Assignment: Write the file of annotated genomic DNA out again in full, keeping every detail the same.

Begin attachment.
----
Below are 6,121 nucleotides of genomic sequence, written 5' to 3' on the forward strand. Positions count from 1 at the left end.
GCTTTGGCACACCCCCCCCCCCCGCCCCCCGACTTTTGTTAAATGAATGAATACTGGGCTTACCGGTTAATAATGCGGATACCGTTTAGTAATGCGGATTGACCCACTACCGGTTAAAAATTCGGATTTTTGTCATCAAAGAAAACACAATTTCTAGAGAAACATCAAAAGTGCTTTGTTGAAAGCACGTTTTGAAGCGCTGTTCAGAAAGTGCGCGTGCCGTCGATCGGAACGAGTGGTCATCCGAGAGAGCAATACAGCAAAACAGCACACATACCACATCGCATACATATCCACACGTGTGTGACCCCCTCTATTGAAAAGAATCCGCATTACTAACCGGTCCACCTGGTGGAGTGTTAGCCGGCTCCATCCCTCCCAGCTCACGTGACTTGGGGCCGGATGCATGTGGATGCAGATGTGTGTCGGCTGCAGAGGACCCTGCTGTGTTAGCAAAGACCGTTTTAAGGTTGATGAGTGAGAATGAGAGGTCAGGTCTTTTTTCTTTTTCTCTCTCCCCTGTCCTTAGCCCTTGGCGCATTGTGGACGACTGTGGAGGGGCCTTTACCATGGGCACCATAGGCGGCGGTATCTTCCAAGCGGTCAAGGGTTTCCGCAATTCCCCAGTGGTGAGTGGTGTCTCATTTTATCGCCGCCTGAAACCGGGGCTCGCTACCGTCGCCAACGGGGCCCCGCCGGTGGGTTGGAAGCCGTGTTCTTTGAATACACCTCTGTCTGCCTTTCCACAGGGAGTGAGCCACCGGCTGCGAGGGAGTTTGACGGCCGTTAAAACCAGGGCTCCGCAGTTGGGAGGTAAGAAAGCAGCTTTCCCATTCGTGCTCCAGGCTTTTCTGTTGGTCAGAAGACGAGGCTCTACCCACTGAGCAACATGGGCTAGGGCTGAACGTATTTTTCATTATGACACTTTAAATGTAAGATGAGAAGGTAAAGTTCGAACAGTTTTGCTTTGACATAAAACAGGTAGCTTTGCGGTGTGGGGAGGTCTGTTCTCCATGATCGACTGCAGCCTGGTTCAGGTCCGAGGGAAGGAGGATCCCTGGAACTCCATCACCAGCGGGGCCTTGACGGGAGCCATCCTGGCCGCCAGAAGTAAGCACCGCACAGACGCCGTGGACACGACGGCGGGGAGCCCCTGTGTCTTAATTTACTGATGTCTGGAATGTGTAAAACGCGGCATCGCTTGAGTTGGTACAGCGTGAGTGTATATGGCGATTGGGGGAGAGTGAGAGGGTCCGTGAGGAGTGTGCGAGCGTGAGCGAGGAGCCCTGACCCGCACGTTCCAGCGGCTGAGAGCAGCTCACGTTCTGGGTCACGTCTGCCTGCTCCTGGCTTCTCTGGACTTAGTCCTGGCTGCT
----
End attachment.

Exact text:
Below are 6,121 nucleotides of genomic sequence, written 5' to 3' on the forward strand. Positions count from 1 at the left end.
GCTTTGGCACACCCCCCCCCCCCGCCCCCCGACTTTTGTTAAATGAATGAATACTGGGCTTACCGGTTAATAATGCGGATACCGTTTAGTAATGCGGATTGACCCACTACCGGTTAAAAATTCGGATTTTTGTCATCAAAGAAAACACAATTTCTAGAGAAACATCAAAAGTGCTTTGTTGAAAGCACGTTTTGAAGCGCTGTTCAGAAAGTGCGCGTGCCGTCGATCGGAACGAGTGGTCATCCGAGAGAGCAATACAGCAAAACAGCACACATACCACATCGCATACATATCCACACGTGTGTGACCCCCTCTATTGAAAAGAATCCGCATTACTAACCGGTCCACCTGGTGGAGTGTTAGCCGGCTCCATCCCTCCCAGCTCACGTGACTTGGGGCCGGATGCATGTGGATGCAGATGTGTGTCGGCTGCAGAGGACCCTGCTGTGTTAGCAAAGACCGTTTTAAGGTTGATGAGTGAGAATGAGAGGTCAGGTCTTTTTTCTTTTTCTCTCTCCCCTGTCCTTAGCCCTTGGCGCATTGTGGACGACTGTGGAGGGGCCTTTACCATGGGCACCATAGGCGGCGGTATCTTCCAAGCGGTCAAGGGTTTCCGCAATTCCCCAGTGGTGAGTGGTGTCTCATTTTATCGCCGCCTGAAACCGGGGCTCGCTACCGTCGCCAACGGGGCCCCGCCGGTGGGTTGGAAGCCGTGTTCTTTGAATACACCTCTGTCTGCCTTTCCACAGGGAGTGAGCCACCGGCTGCGAGGGAGTTTGACGGCCGTTAAAACCAGGGCTCCGCAGTTGGGAGGTAAGAAAGCAGCTTTCCCATTCGTGCTCCAGGCTTTTCTGTTGGTCAGAAGACGAGGCTCTACCCACTGAGCAACATGGGCTAGGGCTGAACGTATTTTTCATTATGACACTTTAAATGTAAGATGAGAAGGTAAAGTTCGAACAGTTTTGCTTTGACATAAAACAGGTAGCTTTGCGGTGTGGGGAGGTCTGTTCTCCATGATCGACTGCAGCCTGGTTCAGGTCCGAGGGAAGGAGGATCCCTGGAACTCCATCACCAGCGGGGCCTTGACGGGAGCCATCCTGGCCGCCAGAAGTAAGCACCGCACAGACGCCGTGGACACGACGGCGGGGAGCCCCTGTGTCTTAATTTACTGATGTCTGGAATGTGTAAAACGCGGCATCGCTTGAGTTGGTACAGCGTGAGTGTATATGGCGATTGGGGGAGAGTGAGAGGGTCCGTGAGGAGTGTGCGAGCGTGAGCGAGGAGCCCTGACCCGCACGTTCCAGCGGCTGAGAGCAGCTCACGTTCTGGGTCACGTCTGCCTGCTCCTGGCTTCTCTGGACTTAGTCCTGGCTGCT